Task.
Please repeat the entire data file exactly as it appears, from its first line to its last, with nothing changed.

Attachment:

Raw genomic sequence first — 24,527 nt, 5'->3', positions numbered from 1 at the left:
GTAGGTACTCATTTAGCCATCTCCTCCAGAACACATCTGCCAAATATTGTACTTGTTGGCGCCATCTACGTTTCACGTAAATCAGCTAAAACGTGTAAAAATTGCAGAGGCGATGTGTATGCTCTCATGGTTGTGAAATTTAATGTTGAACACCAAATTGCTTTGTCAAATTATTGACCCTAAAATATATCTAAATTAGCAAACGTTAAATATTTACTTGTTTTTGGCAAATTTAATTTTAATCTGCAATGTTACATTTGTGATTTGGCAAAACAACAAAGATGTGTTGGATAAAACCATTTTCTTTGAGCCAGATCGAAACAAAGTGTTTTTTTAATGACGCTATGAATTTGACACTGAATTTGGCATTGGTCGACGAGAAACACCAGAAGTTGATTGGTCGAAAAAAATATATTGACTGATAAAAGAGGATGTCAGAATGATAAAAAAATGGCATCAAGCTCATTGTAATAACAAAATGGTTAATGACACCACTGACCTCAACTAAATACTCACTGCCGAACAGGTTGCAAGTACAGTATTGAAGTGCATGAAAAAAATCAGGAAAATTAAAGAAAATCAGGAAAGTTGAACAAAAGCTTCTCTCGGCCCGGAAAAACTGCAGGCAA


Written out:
Raw genomic sequence first — 24,527 nt, 5'->3', positions numbered from 1 at the left:
GTAGGTACTCATTTAGCCATCTCCTCCAGAACACATCTGCCAAATATTGTACTTGTTGGCGCCATCTACGTTTCACGTAAATCAGCTAAAACGTGTAAAAATTGCAGAGGCGATGTGTATGCTCTCATGGTTGTGAAATTTAATGTTGAACACCAAATTGCTTTGTCAAATTATTGACCCTAAAATATATCTAAATTAGCAAACGTTAAATATTTACTTGTTTTTGGCAAATTTAATTTTAATCTGCAATGTTACATTTGTGATTTGGCAAAACAACAAAGATGTGTTGGATAAAACCATTTTCTTTGAGCCAGATCGAAACAAAGTGTTTTTTTAATGACGCTATGAATTTGACACTGAATTTGGCATTGGTCGACGAGAAACACCAGAAGTTGATTGGTCGAAAAAAATATATTGACTGATAAAAGAGGATGTCAGAATGATAAAAAAATGGCATCAAGCTCATTGTAATAACAAAATGGTTAATGACACCACTGACCTCAACTAAATACTCACTGCCGAACAGGTTGCAAGTACAGTATTGAAGTGCATGAAAAAAATCAGGAAAATTAAAGAAAATCAGGAAAGTTGAACAAAAGCTTCTCTCGGCCCGGAAAAACTGCAGGCAA